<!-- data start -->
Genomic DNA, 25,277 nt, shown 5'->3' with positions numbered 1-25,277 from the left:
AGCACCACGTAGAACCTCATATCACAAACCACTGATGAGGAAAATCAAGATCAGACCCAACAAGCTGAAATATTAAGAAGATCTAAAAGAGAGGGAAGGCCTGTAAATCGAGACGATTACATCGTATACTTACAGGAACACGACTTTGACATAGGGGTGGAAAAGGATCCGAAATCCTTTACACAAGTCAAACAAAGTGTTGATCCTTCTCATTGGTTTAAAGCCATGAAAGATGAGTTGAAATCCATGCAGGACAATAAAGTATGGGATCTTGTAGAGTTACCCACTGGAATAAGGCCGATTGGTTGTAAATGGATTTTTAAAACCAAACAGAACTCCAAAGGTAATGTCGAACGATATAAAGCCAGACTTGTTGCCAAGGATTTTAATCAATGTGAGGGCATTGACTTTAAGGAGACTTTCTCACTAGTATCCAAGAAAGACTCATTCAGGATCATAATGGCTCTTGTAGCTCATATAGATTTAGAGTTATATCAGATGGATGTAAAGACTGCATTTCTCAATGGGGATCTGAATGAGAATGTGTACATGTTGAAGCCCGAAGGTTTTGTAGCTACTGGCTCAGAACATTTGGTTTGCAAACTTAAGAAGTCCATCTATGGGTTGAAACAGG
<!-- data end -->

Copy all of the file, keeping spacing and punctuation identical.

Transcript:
Genomic DNA, 25,277 nt, shown 5'->3' with positions numbered 1-25,277 from the left:
AGCACCACGTAGAACCTCATATCACAAACCACTGATGAGGAAAATCAAGATCAGACCCAACAAGCTGAAATATTAAGAAGATCTAAAAGAGAGGGAAGGCCTGTAAATCGAGACGATTACATCGTATACTTACAGGAACACGACTTTGACATAGGGGTGGAAAAGGATCCGAAATCCTTTACACAAGTCAAACAAAGTGTTGATCCTTCTCATTGGTTTAAAGCCATGAAAGATGAGTTGAAATCCATGCAGGACAATAAAGTATGGGATCTTGTAGAGTTACCCACTGGAATAAGGCCGATTGGTTGTAAATGGATTTTTAAAACCAAACAGAACTCCAAAGGTAATGTCGAACGATATAAAGCCAGACTTGTTGCCAAGGATTTTAATCAATGTGAGGGCATTGACTTTAAGGAGACTTTCTCACTAGTATCCAAGAAAGACTCATTCAGGATCATAATGGCTCTTGTAGCTCATATAGATTTAGAGTTATATCAGATGGATGTAAAGACTGCATTTCTCAATGGGGATCTGAATGAGAATGTGTACATGTTGAAGCCCGAAGGTTTTGTAGCTACTGGCTCAGAACATTTGGTTTGCAAACTTAAGAAGTCCATCTATGGGTTGAAACAGG